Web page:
For hundreds of millions of Christians around the world, today is Easter. It’s a day when we celebrate the resurrection of Jesus, which is central to the Christian faith. For many other people, it’s just a time to feel superior to religious people — on the assumption that religious people live by faith and the atheist world lives by “reality.” I’d like to suggest that faith is at the root of what everyone believes.
Faith means having a belief in something that you can’t prove with certainty. There’s no question that much of religious belief is completely based on faith. But what about the rest of life? What about all the other things that you accept as true, but which you couldn’t prove if your life depended on it?
On a mundane level, you have faith in a lot of things that you can’t prove. Have you been to Moscow? Or to the North Pole? Or to Cairo? Most of us haven’t been to those places, yet we believe in them, because we’ve seen pictures and read stories and heard experiences from other. We believe the evidence is strong that they exist, enough so that we wouldn’t question their existence.
You believe in atoms and various sub-atomic particles, even if you don’t have a clue what they really are. You can’t see them. You don’t really understand them. But you were taught in science class that they were the building blocks of all matter, so you believe. Can you prove it? No, you can’t. You just have faith that the people who should know something about this really do.
You can’t even prove that the world around you exists. You believe you’re reading an article on a computer or phone right now. You believe that there’s a world of billions of other people with their own individual lives. You believe you live on a complex ecosystem called Earth. You believe those things because you see them and hear them. You believe your senses. But how do you know your senses are real? How do you know that anything exists? How do you know that this world isn’t just an illusion created inside your own mind? How do you know that you’re not the only consciousness that exists — and you’ve made up everything else?
In all of these cases, you can’t prove anything other than your own consciousness, but you accept various things I’ve listed here as fact. Why? Because the evidence is strong enough, in your judgement. Or you’ve experienced enough of something for it to seem reasonable to accept your experiences as real. Whether you like it or not, those things you are accepting as true are the things you accept on faith.
We can — and do — disagree about what’s reasonable to have faith in. For example, I don’t find what Muslims believe credible. I don’t find what Hindus believe believable. And I don’t find what Mormons believe to be reasonable. In the same way, those groups don’t accept my faith in the central points of Christian salvation. And those who are atheists or agnostics don’t accept what any of us believe. To them, we’re all crazy to accept any of it.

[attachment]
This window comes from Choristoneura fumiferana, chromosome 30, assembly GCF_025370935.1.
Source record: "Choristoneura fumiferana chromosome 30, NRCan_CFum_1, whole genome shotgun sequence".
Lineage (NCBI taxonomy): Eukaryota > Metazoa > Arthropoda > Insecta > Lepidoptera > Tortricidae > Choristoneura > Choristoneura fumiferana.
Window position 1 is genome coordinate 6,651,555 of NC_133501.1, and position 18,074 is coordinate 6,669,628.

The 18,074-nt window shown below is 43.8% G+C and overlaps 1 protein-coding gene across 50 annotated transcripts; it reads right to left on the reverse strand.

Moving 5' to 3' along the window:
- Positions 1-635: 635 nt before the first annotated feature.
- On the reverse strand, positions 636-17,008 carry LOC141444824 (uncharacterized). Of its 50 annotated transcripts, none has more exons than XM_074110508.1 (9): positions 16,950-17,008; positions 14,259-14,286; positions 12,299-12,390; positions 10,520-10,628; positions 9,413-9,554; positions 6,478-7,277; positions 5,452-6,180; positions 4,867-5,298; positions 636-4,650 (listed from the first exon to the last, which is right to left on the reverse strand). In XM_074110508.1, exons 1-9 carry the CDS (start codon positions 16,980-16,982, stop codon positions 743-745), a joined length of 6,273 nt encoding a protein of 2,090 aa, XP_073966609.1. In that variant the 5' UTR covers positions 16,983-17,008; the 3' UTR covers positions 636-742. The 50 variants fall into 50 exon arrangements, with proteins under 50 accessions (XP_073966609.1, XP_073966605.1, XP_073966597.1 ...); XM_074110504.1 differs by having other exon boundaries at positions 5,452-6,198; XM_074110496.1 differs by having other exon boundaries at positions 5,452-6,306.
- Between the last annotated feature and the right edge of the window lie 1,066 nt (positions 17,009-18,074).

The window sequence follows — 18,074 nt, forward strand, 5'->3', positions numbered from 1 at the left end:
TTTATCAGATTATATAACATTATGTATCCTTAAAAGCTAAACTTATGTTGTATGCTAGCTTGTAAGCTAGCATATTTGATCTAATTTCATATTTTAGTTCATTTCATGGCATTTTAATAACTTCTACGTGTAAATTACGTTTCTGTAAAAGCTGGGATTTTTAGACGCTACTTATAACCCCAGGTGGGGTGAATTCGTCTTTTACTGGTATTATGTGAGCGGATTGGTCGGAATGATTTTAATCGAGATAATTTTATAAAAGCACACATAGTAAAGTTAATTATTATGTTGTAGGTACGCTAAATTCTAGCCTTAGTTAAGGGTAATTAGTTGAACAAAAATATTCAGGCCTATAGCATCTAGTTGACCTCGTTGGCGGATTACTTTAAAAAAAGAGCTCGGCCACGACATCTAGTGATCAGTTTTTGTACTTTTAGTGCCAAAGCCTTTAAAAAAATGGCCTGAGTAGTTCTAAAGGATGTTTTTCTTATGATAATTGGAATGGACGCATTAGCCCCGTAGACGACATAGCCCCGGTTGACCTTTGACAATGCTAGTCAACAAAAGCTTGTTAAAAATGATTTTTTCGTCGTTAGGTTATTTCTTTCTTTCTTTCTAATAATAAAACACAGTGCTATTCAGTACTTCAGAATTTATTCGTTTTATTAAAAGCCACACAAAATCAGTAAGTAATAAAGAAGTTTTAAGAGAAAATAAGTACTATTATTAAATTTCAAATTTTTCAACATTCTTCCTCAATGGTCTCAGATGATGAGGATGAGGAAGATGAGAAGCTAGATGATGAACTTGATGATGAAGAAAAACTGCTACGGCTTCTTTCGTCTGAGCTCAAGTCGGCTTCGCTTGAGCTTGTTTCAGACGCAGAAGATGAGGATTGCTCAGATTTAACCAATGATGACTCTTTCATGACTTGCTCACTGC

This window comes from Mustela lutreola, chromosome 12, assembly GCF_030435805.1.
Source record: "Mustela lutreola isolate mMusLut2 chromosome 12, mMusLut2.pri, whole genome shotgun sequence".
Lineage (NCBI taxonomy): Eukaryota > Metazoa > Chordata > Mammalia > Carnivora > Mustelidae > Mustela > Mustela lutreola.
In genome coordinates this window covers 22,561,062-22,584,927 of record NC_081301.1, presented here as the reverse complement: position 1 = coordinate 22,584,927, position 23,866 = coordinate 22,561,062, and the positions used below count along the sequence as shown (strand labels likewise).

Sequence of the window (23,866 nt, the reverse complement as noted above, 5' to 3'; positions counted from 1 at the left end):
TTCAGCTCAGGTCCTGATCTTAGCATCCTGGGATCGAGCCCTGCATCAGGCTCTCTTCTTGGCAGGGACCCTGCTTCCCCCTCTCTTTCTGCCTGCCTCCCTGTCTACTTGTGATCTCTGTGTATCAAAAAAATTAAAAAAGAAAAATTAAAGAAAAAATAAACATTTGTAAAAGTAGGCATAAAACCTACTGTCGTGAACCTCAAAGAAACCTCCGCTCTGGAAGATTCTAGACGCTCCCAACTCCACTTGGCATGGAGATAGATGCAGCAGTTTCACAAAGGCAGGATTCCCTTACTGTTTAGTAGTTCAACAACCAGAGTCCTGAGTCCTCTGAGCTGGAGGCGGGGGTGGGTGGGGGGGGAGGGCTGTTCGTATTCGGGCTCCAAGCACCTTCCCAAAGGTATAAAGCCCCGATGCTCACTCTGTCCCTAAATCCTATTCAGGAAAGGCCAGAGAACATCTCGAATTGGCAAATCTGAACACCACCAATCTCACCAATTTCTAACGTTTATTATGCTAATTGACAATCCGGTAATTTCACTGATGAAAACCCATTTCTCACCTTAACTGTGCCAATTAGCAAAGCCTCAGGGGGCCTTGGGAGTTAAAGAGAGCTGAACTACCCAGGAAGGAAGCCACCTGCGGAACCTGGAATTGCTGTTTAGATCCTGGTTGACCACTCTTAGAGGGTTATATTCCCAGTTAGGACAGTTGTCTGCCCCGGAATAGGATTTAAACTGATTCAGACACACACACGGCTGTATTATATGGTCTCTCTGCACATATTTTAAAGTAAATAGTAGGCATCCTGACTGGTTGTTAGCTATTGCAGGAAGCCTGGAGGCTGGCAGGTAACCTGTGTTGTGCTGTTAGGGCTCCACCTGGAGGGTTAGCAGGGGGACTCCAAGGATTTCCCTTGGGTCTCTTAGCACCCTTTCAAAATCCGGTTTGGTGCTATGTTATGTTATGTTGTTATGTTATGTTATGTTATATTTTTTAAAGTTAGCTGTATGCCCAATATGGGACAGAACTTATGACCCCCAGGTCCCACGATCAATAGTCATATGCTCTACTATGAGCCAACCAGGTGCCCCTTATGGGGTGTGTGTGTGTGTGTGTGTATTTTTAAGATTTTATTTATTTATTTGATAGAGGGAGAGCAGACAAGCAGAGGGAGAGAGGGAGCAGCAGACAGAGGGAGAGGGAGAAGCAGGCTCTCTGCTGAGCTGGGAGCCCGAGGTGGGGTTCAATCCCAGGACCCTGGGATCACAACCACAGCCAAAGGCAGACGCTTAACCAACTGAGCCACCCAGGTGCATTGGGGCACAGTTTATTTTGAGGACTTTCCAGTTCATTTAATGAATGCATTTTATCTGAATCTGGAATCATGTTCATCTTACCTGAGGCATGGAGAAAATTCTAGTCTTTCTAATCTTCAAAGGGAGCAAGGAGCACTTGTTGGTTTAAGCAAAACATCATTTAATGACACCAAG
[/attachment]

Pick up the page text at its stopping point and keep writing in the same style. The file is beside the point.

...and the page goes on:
So we can expect to disagree about what to have faith in. Your faith might be in the supremacy of science or the logic of your particular brand of philosophy. But just because you have an internally consistent system, that doesn’t mean it’s proven. It merely means that you’ve built a logical house on a foundation of assumptions. The assumptions that lie at the root of your system are the things you have faith in.
For me, I’ve experienced what I believe to be God’s presence. I can’t prove it to you. I don’t even have any desire to prove it. The only thing I want to do is to tell you what I believe and what I’ve experienced — in the best way I can communicate it. I can bear witness to what I’ve experienced. I can tell you what I believe in my heart to be true. But I can’t prove it. I believe that only God gives faith. I also believe that if I hadn’t experienced God and hadn’t been given this faith, I’d be right there with you making fun of it.
I don’t really see any reason for atheists and Christians to be in conflict. I don’t see why we can’t agree to disagree. Non-believers haven’t experienced something that I know is real, so it seems very reasonable to me that they don’t believe. I’d like them to experience what I have, but that only happens through faith — and I can’t give that to anyone.
We all have our faith in something. For some, their faith might be in UFOs. For others, their faith is in chemtrails or Bigfoot. For others, their faith is in biochemistry or the writings of Ayn Rand. For me, I know what I have my faith in. The God I know is much more personal and real to me than your philosophy is to you.
We differ radically in what we believe in, but it’s very clear that we all have faith in something.